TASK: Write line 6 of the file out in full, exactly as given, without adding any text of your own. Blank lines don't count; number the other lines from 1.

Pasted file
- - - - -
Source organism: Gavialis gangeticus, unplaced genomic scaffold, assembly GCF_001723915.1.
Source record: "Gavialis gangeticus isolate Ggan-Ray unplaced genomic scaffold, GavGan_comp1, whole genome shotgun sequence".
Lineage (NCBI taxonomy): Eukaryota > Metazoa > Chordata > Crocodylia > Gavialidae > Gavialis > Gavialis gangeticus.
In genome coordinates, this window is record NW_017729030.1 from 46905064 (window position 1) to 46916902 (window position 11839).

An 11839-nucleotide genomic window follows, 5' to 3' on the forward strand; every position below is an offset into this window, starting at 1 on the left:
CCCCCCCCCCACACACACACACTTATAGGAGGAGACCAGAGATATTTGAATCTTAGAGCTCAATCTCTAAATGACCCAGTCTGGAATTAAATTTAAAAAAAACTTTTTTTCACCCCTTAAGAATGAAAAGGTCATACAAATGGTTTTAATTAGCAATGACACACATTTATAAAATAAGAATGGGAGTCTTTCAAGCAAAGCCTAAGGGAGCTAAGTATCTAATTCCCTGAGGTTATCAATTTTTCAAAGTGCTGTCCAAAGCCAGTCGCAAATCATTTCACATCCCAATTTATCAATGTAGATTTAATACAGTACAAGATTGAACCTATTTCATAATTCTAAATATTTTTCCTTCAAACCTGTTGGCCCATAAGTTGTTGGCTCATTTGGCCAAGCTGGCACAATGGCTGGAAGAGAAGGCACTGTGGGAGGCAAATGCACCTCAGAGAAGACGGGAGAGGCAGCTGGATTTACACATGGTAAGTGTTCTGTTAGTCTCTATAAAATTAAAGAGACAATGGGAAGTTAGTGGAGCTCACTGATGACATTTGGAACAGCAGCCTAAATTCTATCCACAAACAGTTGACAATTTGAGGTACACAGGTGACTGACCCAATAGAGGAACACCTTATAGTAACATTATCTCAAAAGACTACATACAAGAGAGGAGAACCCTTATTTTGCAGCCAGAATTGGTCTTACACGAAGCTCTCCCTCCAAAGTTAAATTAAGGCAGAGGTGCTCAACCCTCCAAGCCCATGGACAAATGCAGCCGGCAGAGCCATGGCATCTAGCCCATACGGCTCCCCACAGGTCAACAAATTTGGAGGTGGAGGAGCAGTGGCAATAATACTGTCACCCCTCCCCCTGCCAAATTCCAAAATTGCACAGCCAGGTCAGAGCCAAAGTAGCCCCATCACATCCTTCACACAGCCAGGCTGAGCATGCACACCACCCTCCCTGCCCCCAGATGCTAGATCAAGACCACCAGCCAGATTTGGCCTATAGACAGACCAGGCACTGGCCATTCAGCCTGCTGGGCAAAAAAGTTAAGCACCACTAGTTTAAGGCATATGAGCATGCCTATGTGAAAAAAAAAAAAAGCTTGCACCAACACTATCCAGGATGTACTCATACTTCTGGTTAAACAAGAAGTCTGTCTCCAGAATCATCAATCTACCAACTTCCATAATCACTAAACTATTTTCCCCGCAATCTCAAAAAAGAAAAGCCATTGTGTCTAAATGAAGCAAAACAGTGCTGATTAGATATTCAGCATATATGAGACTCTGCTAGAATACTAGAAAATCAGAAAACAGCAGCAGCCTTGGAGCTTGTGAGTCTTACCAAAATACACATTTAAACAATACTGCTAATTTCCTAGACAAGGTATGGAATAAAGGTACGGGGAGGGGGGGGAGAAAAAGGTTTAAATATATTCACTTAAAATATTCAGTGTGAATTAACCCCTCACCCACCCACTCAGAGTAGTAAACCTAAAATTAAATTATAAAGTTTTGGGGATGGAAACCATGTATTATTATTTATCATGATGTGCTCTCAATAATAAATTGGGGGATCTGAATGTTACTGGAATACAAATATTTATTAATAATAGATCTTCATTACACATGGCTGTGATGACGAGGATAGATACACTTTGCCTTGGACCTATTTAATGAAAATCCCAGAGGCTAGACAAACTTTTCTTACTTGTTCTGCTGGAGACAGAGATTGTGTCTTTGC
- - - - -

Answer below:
CCCCCCCCCCACACACACACACTTATAGGAGGAGACCAGAGATATTTGAATCTTAGAGCTCAATCTCTAAATGACCCAGTCTGGAATTAAATTTAAAAAAAACTTTTTTTCACCCCTTAAGAATGAAAAGGTCATACAAATGGTTTTAATTAGCAATGACACACATTTATAAAATAAGAATGGGAGTCTTTCAAGCAAAGCCTAAGGGAGCTAAGTATCTAATTCCCTGAGGTTATCAATTTTTCAAAGTGCTGTCCAAAGCCAGTCGCAAATCATTTCACATCCCAATTTATCAATGTAGATTTAATACAGTACAAGATTGAACCTATTTCATAATTCTAAATATTTTTCCTTCAAACCTGTTGGCCCATAAGTTGTTGGCTCATTTGGCCAAGCTGGCACAATGGCTGGAAGAGAAGGCACTGTGGGAGGCAAATGCACCTCAGAGAAGACGGGAGAGGCAGCTGGATTTACACATGGTAAGTGTTCTGTTAGTCTCTATAAAATTAAAGAGACAATGGGAAGTTAGTGGAGCTCACTGATGACATTTGGAACAGCAGCCTAAATTCTATCCACAAACAGTTGACAATTTGAGGTACACAGGTGACTGACCCAATAGAGGAACACCTTATAGTAACATTATCTCAAAAGACTACATACAAGAGAGGAGAACCCTTATTTTGCAGCCAGAATTGGTCTTACACGAAGCTCTCCCTCCAAAGTTAAATTAAGGCAGAGGTGCTCAACCCTCCAAGCCCATGGACAAATGCAGCCGGCAGAGCCATGGCATCTAGCCCATACGGCTCCCCACAGGTCAACAAATTTGGAGGTGGAGGAGCAGTGGCAATAATACTGTCACCCCTCCCCCTGCCAAATTCCAAAATTGCACAGCCAGGTCAGAGCCAAAGTAGCCCCATCACATCCTTCACACAGCCAGGCTGAGCATGCACACCACCCTCCCTGCCCCCAGATGCTAGATCAAGACCACCAGCCAGATTTGGCCTATAGACAGACCAGGCACTGGCCATTCAGCCTGCTGGGCAAAAAAGTTAAGCACCACTAGTTTAAGGCATATGAGCATGCCTATGTGAAAAAAAAAAAAAGCTTGCACCAACACTATCCAGGATGTACTCATACTTCTGGTTAAACAAGAAGTCTGTCTCCAGAATCATCAATCTACCAACTTCCATAATCACTAAACTATTTTCCCCGCAATCTCAAAAAAGAAAAGCCATTGTGTCTAAATGAAGCAAAACAGTGCTGATTAGATATTCAGCATATATGAGACTCTGCTAGAATACTAGAAAATCAGAAAACAGCAGCAGCCTTGGAGCTTGTGAGTCTTACCAAAATACACATTTAAACAATACTGCTAATTTCCTAGACAAGGTATGGAATAAAGGTACGGGGAGGGGGGGGAGAAAAAGGTTTAAATATATTCACTTAAAATATTCAGTGTGAATTAACCCCTCACCCACCCACTCAGAGTAGTAAACCTAAAATTAAATTATAAAGTTTTGGGGATGGAAACCATGTATTATTATTTATCATGATGTGCTCTCAATAATAAATTGGGGGATCTGAATGTTACTGGAATACAAATATTTATTAATAATAGATCTTCATTACACATGGCTGTGATGACGAGGATAGATACACTTTGCCTTGGACCTATTTAATGAAAATCCCAGAGGCTAGACAAACTTTTCTTACTTGTTCTGCTGGAGACAGAGATTGTGTCTTTGC